First controversial fighter jets from Australia touch down
This weekend, two F-18 fighter jets from Australia touched down in Cold Lake, Alta.
The new additions to the Royal Canadian Air Force’s Hornet fleet are the first of 18 bought from Australia in an attempt to address Canada’s fighter aircraft shortage.
But they’re not new.
The aircraft—expected to cost $471 million after the purchase and any needed modifications—were previously used for nearly 30 years by the Royal Australian Air Force.
The jets landed in Alberta on Saturday amidst criticism.
“If you’re running technologies from the late 70s, you’re just simply not keeping pace with the modern threat environment,” said David Perry, a Toronto-based defence expert at the Canadian Global Affairs Institute.
The announcement of their purchase last year sparked a warning from the former federal auditor general. In a report, Michael Ferguson said the military shouldn’t be buying planes while it already has too few pilots and mechanics to operate the current fleet.
However, the Department of National Defence has stood by its decision.
“These aircraft are the same type as Canada’s current CF-18 fleet and can be integrated quickly into our fleet,” the department said Sunday in a press release.
“Modifications and technical work will begin immediately so they can be brought to a similar configuration to Canada’s CF-18 aircraft,” the department added. “The work will continue to be done by Canadian companies.”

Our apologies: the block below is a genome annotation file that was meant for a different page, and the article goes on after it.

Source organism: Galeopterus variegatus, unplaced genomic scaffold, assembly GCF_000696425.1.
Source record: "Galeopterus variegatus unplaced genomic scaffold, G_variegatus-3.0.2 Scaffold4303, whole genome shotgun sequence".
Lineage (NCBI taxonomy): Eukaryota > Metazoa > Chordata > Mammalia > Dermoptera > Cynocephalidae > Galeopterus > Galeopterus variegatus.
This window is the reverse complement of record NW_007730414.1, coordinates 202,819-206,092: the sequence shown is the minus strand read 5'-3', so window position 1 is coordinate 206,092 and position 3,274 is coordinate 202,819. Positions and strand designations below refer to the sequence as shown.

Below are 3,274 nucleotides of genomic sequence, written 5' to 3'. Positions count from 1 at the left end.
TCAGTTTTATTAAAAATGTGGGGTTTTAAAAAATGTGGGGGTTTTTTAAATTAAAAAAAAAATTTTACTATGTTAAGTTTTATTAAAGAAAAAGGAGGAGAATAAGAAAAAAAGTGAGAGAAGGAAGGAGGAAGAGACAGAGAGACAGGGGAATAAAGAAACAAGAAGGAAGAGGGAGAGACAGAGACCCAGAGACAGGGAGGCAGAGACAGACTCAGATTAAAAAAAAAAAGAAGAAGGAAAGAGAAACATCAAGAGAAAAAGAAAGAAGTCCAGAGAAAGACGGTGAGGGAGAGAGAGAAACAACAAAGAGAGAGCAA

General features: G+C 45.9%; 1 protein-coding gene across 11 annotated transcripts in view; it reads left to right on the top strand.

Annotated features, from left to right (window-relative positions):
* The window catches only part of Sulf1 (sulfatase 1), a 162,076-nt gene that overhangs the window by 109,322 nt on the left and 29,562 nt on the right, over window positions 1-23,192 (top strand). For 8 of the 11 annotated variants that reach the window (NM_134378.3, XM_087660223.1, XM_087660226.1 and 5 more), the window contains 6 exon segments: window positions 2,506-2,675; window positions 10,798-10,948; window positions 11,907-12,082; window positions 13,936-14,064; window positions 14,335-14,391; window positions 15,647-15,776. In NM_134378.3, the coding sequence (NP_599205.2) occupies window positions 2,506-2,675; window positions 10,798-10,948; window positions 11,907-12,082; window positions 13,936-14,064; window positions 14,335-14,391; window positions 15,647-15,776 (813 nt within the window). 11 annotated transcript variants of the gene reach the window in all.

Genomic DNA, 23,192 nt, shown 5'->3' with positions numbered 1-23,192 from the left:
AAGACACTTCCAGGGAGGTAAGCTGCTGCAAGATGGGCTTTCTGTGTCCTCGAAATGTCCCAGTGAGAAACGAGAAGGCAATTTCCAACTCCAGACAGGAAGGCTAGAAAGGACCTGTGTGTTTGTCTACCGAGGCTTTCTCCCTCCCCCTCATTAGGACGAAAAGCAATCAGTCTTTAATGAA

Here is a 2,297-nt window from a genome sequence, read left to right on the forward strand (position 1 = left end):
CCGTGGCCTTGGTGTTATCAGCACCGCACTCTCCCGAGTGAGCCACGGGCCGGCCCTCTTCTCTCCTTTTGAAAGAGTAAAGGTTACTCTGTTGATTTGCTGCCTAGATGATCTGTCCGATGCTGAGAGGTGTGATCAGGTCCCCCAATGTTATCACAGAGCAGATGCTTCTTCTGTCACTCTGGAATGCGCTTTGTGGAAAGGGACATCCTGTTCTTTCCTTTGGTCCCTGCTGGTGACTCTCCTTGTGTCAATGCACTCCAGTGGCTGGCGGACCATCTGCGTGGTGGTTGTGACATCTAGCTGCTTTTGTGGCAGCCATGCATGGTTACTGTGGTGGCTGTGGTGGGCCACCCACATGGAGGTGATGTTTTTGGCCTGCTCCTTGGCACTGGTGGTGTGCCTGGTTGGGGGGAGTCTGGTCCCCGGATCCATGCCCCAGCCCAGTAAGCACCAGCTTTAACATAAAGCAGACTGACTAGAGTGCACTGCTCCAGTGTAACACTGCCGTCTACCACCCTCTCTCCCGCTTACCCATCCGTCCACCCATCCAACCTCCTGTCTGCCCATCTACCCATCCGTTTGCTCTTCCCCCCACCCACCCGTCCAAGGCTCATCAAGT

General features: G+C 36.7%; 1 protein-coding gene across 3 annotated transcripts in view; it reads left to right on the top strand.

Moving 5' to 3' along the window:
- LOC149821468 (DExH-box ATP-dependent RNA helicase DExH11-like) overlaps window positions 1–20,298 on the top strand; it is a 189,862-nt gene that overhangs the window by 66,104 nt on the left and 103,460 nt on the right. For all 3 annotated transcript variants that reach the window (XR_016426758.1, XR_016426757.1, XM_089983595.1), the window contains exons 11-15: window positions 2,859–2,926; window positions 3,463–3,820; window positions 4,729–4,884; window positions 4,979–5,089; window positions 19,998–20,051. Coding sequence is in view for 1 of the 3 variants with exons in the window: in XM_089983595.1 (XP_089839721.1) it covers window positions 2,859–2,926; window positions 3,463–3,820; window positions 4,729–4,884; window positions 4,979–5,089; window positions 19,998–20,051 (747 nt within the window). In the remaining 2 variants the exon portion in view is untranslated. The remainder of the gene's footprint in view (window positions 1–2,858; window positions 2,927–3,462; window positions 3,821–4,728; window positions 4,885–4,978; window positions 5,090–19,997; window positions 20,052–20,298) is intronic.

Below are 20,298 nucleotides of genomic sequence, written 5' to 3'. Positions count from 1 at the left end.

Defence Minister Harjit Sajjan called the purchase “key” to ensuring Canada can fulfill its international obligations.
“We are familiar with these aircraft and are confident that they can provide the additional support our current fleet requires,” Sajjan said.
Perry is less convinced.
“We really should have replaced these 10 years ago,” he said.
“The current government, I think, just fundamentally spent the first two-and-a-half to three years [of their political term] effectively stalling or not using their time productively.”
Retired fighter pilot Jock Williams is glad Canada finally took action.
“I hate the way it was done, but I like that we did it,” he told CTV News.
“Our technicians already know how to take care of them and our pilots already know how to fly them, so it's the best of both worlds.”
But that is one more criticism, in Perry’s view: “There's circumstances where people coming through pilot training would have the option to fly RC-18s that their grandparents would have, and that's a tough selling proposition.”
The two jets—and the 16 others that will continue to arrive over the next three years—will be used between now and 2032, when 88 new fighter aircraft are expected to go in to operation.
With files from Timm Bruch